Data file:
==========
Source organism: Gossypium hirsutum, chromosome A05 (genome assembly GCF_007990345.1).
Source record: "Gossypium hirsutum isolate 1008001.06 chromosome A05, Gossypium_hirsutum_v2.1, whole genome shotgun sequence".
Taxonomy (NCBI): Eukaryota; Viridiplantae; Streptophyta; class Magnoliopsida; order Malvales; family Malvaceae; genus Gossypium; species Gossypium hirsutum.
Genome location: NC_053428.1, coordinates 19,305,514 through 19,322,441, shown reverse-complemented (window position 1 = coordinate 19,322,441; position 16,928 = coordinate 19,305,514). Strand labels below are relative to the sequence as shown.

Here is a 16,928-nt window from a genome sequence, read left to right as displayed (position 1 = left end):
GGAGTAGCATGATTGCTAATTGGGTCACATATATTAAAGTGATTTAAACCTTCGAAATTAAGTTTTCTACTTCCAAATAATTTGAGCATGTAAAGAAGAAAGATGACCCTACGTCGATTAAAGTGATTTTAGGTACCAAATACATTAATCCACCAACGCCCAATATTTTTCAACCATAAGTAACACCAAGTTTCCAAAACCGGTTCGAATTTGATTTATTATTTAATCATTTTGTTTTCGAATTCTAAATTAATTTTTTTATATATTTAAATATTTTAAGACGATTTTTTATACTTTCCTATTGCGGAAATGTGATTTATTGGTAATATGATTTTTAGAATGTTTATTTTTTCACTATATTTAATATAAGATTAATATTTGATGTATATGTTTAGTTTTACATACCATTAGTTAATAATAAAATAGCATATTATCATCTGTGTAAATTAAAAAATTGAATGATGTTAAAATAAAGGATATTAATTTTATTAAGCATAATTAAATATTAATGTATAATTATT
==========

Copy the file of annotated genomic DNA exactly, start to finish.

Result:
Source organism: Gossypium hirsutum, chromosome A05 (genome assembly GCF_007990345.1).
Source record: "Gossypium hirsutum isolate 1008001.06 chromosome A05, Gossypium_hirsutum_v2.1, whole genome shotgun sequence".
Taxonomy (NCBI): Eukaryota; Viridiplantae; Streptophyta; class Magnoliopsida; order Malvales; family Malvaceae; genus Gossypium; species Gossypium hirsutum.
Genome location: NC_053428.1, coordinates 19,305,514 through 19,322,441, shown reverse-complemented (window position 1 = coordinate 19,322,441; position 16,928 = coordinate 19,305,514). Strand labels below are relative to the sequence as shown.

Here is a 16,928-nt window from a genome sequence, read left to right as displayed (position 1 = left end):
GGAGTAGCATGATTGCTAATTGGGTCACATATATTAAAGTGATTTAAACCTTCGAAATTAAGTTTTCTACTTCCAAATAATTTGAGCATGTAAAGAAGAAAGATGACCCTACGTCGATTAAAGTGATTTTAGGTACCAAATACATTAATCCACCAACGCCCAATATTTTTCAACCATAAGTAACACCAAGTTTCCAAAACCGGTTCGAATTTGATTTATTATTTAATCATTTTGTTTTCGAATTCTAAATTAATTTTTTTATATATTTAAATATTTTAAGACGATTTTTTATACTTTCCTATTGCGGAAATGTGATTTATTGGTAATATGATTTTTAGAATGTTTATTTTTTCACTATATTTAATATAAGATTAATATTTGATGTATATGTTTAGTTTTACATACCATTAGTTAATAATAAAATAGCATATTATCATCTGTGTAAATTAAAAAATTGAATGATGTTAAAATAAAGGATATTAATTTTATTAAGCATAATTAAATATTAATGTATAATTATT